With this result Nico also did that thing we all speculated about in advance – that he ended the campaign with three wins on the bounce as well as six poles, and perhaps more importantly with nothing done to halt the wave he’s riding on before everyone goes into their downtime. ‘Next season could start tomorrow..’ he beamed on the podium, to sum up his great form. And just like in Brazil the exterior grumbling should not detract from him Getting The Job Done and managing the race out front superbly. He was spectacular in qualifying which as mentioned gives you a great advantage and even more of one at Merc. Just like in Brazil too it’s far from clear whether Lewis could have usurped him even with an alternative approach.
‘Yeah, for sure, ecstatic with the way it went’ Nico added later, ‘because really master-managed… controlled the pace through the race and managed my tyres and used them optimally and pushed all the way through to the end, so had good pace there with tyres that’s for sure and had a lot more laps on them than Lewis’s so very pleased with that, definitely.’
We also were treated to our latest round of sparring over which Merc pilot sits the prettiest as we enter the close season stasis. ‘I’m feeling very happy’ said Nico. ‘I think being World Champion sounds a lot better than winning the race’ countered Lewis.
And, you know what, we managed to add yet another theory on why the recent results have gone Nico’s way, as Lewis said in the post-race press conference ‘I’m looking forward to next year, to come back fit and healthy’. Was, some speculated, Lewis saying he’s been carrying some sort of illness in the year’s latter part? The plot thickens yet further.
Whatever is the case though all of a sudden, for the first time in well over a year, we enter 2016 with something like a credible fight between the two Mercedes drivers, or at least the potential of one.
Perhaps it’s just as well as right now we might be a bit short on things to recommend next season. In the end the final 2015 race was appropriate. The fare was rather lacking, so was the racing, while we had two Mercedes a way ahead of two Ferraris and the rest nowhere near – underlining the clout those two entities have these days with their fine engines (which extends to political power and other things they extend over the teams they supply). That the top ten in the final drivers’ table are in Noah’s Ark formation seems to underline the sport’s current place also.
If we can take anything from the state of F1 it’s that there’s a overpowering sense that the sport can’t go on like this which presumably will be hard to defy, and we know from F1’s previous such as the end of 1982 that it can take all staring over the precipice and coming to the realisation of what it stands to lose to bring the power-brokers round to the simple and glaring solutions that the rest of us came to a good while previously.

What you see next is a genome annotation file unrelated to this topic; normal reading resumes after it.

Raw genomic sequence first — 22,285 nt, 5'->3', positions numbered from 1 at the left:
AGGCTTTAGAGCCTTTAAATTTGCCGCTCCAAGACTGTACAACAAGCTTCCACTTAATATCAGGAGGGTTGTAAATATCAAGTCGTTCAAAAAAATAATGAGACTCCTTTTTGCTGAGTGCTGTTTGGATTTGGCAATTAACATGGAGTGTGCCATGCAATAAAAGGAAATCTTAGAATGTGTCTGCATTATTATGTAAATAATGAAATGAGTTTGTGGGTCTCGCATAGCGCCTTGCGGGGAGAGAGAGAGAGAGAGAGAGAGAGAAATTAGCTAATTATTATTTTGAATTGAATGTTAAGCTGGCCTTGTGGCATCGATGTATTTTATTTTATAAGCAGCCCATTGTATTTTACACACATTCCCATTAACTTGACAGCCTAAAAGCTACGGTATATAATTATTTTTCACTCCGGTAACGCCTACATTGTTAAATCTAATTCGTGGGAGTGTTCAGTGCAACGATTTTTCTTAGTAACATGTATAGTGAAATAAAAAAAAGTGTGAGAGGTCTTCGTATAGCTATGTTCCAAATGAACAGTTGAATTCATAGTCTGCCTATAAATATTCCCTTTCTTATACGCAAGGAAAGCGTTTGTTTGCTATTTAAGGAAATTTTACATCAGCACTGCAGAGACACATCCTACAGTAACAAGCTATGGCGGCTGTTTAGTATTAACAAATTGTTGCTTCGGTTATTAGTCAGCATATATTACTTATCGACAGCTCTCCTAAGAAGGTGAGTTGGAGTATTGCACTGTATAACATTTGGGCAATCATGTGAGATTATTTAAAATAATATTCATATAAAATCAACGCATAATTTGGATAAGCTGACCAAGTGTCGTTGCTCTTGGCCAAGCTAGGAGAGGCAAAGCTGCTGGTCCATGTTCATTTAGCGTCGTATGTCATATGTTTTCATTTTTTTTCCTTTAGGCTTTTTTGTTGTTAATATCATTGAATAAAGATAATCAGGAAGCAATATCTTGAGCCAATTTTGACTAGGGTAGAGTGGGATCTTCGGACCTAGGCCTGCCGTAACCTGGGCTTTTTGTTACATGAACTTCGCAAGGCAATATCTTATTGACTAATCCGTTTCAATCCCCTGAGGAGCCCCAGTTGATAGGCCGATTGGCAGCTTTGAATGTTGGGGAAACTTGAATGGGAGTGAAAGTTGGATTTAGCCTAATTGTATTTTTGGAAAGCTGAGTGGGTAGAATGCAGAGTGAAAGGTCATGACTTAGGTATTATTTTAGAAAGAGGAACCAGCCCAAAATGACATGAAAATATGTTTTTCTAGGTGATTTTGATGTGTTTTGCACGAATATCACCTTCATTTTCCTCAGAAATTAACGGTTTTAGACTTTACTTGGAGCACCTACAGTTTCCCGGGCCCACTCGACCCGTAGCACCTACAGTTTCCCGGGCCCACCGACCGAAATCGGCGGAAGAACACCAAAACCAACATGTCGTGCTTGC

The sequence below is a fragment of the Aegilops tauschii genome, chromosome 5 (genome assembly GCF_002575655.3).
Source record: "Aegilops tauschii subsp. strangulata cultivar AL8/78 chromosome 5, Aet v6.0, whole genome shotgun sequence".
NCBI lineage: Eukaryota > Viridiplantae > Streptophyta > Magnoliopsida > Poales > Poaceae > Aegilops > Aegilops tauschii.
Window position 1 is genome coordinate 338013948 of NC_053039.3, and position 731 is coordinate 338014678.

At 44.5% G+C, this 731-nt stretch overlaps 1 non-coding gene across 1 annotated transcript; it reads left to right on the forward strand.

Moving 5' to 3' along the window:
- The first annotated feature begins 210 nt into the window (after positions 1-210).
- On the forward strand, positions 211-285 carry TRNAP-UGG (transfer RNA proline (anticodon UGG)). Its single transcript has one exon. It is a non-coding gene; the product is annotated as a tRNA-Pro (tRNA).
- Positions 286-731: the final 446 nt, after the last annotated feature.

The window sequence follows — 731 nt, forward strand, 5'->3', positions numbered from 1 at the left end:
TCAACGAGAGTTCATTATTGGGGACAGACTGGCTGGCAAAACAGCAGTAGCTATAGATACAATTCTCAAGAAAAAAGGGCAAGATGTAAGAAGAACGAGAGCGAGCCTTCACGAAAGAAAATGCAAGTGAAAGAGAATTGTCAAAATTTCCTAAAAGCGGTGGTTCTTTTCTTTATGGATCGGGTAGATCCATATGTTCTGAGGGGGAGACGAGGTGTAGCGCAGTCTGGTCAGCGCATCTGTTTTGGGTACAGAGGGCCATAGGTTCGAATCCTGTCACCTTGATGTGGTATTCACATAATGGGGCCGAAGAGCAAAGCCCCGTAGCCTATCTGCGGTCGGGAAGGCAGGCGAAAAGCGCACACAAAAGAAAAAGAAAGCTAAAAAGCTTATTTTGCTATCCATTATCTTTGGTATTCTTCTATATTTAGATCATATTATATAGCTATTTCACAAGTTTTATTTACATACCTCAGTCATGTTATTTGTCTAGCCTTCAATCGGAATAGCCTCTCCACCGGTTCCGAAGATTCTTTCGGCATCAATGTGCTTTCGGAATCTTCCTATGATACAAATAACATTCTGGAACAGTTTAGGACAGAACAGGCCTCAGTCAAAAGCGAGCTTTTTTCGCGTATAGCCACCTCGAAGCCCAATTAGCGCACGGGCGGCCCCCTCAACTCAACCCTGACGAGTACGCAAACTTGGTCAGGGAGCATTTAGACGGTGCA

Big changes aren’t due until 2017 though and even there we might have doubts that they’ll be the right ones. As Lewis noted after qualifying when the problem of cars not getting near each other is to do with aero quite why they’re talking about dumping more aero onto the cars… ‘It shows for me that they don’t know what they’re trying to solve’ he noted. F1, not for the first time, goes Pythonesque.
Kimi Raikkonen’s drive to complete the podium today was solid, and it bagged him fourth place in the drivers’ table, which it always looked like it was going to and was cemented when Valtteri Bottas collided with Jenson Button in the pits at his first stop, meaning a front wing change and a penalty. He finished well out of the points.
Kimi as you’d expect was underwhelmed with the outcome: ‘You guys have been asking between me and Valtteri for a long time and still it doesn’t make much difference to me. It’s not what you think, a Finnish championship, it’s a World Championship and there are winners it goes from there. If you don’t win, it doesn’t make an awful lot of difference if you’re second, wherever you finish.’
Vettel as we’ve come to expect from him got himself into the picture as he does almost inevitably this campaign, and after starting way back this time before we knew it his back to front strategy, starting on softs, had him among the front runners. He eventually took fourth.
While Sergio Perez continued his excellent recent form to finish fifth. A driver who previously had divided opinion and struggled for consistency now seems to have found a whole new level. A lot like our victor today seems to have also. Whatever else is wrong with this game, at least the 20 people that sit behind the steering wheels give us little to complain about.
Author: Graham Keilloh
Want to be a guest writer on VitalF1.com?
Blog: Abu Dhabi GP Report
Nothing to see here